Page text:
Grey fluorescence and thin carpet, pacing and staring, the crackle of walkie talkies—the sanitized restlessness of waiting.
I don’t mind airports, waiting in airports. I almost look forward to it, to the ritual of it—buy a trashy magazine, a bottle of water, go to the bathroom, watch the faces, cross and uncross my legs: a small moment of imposed stillness amid the go! go! go! of traveling.
I like traveling. And not just the Getting To, Arriving In, the Being There. I enjoy the process of traveling, the physicality of moving from one place to another, the inbetweenness, the great equalizing of bodies in motion.
I used to dream in trains. I say “in,” the way some people dream in color or in black-and-white or in impossible tangles of Freudian metaphor. I’d always be moving, always in route—changing carriages, transfering trains, walking down long dimly lit corridors, riding escalators deeper and deeper into the earth, underground, to grey platforms where something would howl and headlights would gleam like little pairs of eyes.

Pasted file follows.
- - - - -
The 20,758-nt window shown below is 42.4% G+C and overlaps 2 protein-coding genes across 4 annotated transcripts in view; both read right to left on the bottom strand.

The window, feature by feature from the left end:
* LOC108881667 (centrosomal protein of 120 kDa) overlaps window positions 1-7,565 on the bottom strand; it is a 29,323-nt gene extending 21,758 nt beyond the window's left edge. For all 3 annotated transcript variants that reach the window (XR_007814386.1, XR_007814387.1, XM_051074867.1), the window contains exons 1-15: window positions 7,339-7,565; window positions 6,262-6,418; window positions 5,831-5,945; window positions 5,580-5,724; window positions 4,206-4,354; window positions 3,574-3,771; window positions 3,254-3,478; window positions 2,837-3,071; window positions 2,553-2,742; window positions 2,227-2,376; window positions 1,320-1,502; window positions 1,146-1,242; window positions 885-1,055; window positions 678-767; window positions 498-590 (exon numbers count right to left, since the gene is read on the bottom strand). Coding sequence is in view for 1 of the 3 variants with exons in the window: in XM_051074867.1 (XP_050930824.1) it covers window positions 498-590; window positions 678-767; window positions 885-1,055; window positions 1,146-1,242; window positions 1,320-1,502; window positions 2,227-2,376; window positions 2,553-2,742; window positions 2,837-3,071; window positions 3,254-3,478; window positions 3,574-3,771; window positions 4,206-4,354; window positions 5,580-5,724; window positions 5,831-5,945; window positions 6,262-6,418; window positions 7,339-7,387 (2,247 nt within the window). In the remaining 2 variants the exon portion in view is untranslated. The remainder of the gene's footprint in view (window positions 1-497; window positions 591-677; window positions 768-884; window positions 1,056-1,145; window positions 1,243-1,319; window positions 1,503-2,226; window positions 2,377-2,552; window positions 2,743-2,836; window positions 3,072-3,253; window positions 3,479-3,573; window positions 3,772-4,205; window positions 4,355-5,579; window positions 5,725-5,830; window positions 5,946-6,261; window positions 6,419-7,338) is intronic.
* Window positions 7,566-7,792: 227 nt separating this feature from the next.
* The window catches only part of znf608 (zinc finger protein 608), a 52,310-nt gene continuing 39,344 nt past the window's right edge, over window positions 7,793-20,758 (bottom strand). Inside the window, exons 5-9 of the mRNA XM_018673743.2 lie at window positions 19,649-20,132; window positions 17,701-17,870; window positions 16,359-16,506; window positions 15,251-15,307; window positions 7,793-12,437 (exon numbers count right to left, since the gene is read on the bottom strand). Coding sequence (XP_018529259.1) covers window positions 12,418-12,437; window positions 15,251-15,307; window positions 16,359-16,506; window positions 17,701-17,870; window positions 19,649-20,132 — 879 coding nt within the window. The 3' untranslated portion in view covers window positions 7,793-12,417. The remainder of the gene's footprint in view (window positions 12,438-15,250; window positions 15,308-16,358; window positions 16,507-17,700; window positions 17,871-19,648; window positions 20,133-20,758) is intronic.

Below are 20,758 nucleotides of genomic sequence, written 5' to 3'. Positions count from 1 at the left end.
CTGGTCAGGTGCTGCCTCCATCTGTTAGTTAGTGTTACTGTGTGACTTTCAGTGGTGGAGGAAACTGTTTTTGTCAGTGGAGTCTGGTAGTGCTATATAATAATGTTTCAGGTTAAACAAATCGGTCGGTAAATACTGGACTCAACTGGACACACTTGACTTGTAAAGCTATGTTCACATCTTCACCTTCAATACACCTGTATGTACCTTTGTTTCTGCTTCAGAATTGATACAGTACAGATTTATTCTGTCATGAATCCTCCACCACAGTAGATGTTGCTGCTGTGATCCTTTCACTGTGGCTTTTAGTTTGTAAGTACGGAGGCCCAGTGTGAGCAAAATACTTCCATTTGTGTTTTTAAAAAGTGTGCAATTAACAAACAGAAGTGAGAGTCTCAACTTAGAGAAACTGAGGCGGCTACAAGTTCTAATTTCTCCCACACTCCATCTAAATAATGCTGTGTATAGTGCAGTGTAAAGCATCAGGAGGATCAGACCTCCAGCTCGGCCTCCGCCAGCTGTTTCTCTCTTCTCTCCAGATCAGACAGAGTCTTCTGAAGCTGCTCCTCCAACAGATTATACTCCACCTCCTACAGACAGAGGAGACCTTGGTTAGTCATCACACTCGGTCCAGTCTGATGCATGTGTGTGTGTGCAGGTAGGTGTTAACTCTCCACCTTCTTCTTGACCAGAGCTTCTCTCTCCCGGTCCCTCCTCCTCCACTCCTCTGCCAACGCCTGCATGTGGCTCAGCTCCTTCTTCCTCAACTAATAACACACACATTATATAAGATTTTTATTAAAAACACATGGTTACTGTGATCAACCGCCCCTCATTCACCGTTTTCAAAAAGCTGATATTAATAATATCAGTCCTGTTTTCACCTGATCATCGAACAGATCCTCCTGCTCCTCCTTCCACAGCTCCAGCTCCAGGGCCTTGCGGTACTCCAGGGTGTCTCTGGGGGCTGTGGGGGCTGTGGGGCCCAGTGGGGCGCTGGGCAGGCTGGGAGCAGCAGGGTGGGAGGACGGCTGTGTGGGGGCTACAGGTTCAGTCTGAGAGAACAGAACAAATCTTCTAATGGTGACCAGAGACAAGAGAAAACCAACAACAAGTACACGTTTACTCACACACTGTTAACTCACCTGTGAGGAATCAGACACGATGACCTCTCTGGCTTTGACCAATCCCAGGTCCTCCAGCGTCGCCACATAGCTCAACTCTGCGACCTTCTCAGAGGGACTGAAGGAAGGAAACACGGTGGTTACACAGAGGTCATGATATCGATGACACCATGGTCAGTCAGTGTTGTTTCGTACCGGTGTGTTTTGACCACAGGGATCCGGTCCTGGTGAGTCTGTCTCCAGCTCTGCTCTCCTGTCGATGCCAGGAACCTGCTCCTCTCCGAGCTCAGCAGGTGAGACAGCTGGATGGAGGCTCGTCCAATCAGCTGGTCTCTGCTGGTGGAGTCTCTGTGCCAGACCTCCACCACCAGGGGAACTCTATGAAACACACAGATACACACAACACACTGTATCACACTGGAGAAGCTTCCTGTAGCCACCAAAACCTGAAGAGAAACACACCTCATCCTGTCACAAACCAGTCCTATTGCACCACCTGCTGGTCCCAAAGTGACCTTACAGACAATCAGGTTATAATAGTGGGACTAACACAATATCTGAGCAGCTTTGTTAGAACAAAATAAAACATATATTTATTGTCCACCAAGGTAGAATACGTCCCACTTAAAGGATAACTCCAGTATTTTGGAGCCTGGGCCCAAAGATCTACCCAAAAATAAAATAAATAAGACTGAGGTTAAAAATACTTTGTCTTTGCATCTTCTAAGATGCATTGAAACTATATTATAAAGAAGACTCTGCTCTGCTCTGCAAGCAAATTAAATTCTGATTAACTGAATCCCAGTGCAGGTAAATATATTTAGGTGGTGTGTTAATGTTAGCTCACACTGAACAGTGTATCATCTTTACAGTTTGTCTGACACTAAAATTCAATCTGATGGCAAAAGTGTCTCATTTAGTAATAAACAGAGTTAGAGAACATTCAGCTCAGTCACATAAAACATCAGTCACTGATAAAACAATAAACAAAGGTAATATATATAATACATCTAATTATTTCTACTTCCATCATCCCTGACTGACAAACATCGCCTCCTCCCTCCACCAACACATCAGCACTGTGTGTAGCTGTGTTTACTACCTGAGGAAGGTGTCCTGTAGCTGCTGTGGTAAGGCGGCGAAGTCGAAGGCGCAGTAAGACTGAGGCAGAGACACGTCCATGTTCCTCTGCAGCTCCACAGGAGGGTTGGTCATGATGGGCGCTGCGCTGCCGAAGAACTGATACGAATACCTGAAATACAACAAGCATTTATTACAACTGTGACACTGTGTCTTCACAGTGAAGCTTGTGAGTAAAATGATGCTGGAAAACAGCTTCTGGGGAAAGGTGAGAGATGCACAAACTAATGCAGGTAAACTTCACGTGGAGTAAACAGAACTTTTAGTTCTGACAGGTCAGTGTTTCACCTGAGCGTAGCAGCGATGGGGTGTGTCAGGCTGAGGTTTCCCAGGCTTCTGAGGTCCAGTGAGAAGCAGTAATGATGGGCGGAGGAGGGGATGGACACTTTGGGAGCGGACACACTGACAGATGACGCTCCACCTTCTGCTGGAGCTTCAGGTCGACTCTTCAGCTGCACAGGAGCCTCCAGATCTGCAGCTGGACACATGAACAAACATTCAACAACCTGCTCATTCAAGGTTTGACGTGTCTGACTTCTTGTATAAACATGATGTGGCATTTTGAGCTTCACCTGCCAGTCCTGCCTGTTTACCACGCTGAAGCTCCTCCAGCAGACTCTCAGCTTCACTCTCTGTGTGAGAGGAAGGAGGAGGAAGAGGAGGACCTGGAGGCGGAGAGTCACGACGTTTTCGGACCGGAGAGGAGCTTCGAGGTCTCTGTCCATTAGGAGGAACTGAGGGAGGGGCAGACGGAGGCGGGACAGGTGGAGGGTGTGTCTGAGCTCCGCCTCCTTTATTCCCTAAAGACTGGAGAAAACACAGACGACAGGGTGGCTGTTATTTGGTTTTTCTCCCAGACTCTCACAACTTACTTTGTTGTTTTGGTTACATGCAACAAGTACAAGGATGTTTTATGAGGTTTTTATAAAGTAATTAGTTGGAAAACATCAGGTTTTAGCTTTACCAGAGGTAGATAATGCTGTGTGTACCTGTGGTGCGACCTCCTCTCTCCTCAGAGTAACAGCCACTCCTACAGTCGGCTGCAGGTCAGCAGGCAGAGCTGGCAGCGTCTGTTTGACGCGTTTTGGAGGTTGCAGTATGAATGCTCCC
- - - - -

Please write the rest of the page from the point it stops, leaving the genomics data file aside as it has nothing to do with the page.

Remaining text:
In these dreams, I’d never be still, never sitting. The stations and trains were always crowded; I’d never be alone. And I’d never, never arrive. I wouldn’t even know where I was going, what my destination was. I’d just be moving—in transit, transitory.
I’m not sure when the dreams stopped, maybe a few years ago. I still get them, from time to time, and it’ll be like an old familiar place—a dingy station somewhere in my mind.
I’m en route again, in my real life, my waking life (which may or may not be my real life, depending on how you look at it). I’m at the beginning of a journey, bags checked and tickets printed, legs crossed and waiting.
This isn’t the “wow” moment—there’s no story here, no picture to take or pearl of wisdom to unearth. Just the waiting, the stillness, the reflections on the glass.